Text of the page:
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The Suffolk Journal

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Misguided messages leave some wanting more

Mainstream media portrays mental illness inaccurately

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Mental illness is not often taken seriously, even by  those who have the power to influence change. Filmmakers, celebrities and power figures alike could do a better job at advocating for those suffering.

Last month, Netflix released its much-anticipated series, an adaptation of Jay Asher’s young adult novel, “Thirteen Reasons Why.” The overarching message of the show, how words and actions can deeply impact someone’s mental health, is portrayed through a teenage boy, Clay Jensen, who finds a box of mysterious cassette tapes left at his doorstep. The tapes were left behind by his classmate and crush, Hannah Baker, who committed suicide a few weeks earlier. On the tapes, Hannah recorded the thirteen reasons why she decided to end her life.

Although the creators tried to stay true to the original novel and message, the show lacks any realistic depiction of the young woman’s downward spiral resulting in suicide.

The way the show addressed mental illness reflects the stigmas toward the subject. Not once is depression or anxiety mentioned throughout the Netflix series, while in a few scenes hinted at it, the show never delved into the topic of mental health, but danced around it.

Within the series, Baker hardly conveyed symptoms of depression. People with suicidal ideation and severe depressive disorder often cannot get out of bed and experience drastic changes in their sleeping patterns, appetite and  hygiene habits; Baker showed none of these symptoms.

A few episodes hint at a possible mental illness for Jensen, but again, it is easily forgotten and not addressed again in the series. The only sign of mental illness in Baker was one episode in which her grades were beginning to slip.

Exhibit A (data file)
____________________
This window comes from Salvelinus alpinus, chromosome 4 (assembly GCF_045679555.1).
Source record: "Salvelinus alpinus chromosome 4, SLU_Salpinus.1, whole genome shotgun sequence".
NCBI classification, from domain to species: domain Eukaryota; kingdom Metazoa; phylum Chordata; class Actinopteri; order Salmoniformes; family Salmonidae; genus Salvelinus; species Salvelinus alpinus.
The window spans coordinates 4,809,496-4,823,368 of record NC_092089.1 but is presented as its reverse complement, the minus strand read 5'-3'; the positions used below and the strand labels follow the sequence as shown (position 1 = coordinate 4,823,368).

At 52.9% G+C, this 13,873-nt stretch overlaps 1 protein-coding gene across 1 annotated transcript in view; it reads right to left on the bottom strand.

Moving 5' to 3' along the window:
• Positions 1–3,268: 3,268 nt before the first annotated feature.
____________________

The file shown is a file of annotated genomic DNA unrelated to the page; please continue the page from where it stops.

Instead of characterizing Baker’s mental decline, she was constantly berated by her classmates as being too emotional, dramatic and asking for attention. While that is certainly a stereotype for people with depression, the show focused solely on and could have spent more time focusing on Baker when she was alone.

In the very last episode, the guidance counselor, Mr. Porter, said, “We don’t know what was in her mind or in her heart.” Perhaps this was the writer’s way of showing the audience that a mental disability is not something you can physically see, and there is shame associated with it.

We mostly saw Baker when she was interacting with her classmates and family, however, throughout the series, she was incredibly secretive about her emotions. So what about when she was alone? Was she taking care of herself? Was she eating? Was she sleeping at night?

Many of the side effects of depression happen when no one is around.

Baker’s suicide became a blame game of whose tape was worse, for example, “Have you heard YOUR tape yet?” was a line spit out by just about every character.

This way of giving reason as to why Baker killed herself is a repulsive simplification of a complex mental illness. I think “Thirteen Reasons Why” phenomenally depicted controversial topics into scenes such as rape and homophobia, but for its main priority of encapsulating mental illness for all that it is, fell short.

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Your School. Your Paper. Since 1936.
Misguided messages leave some wanting more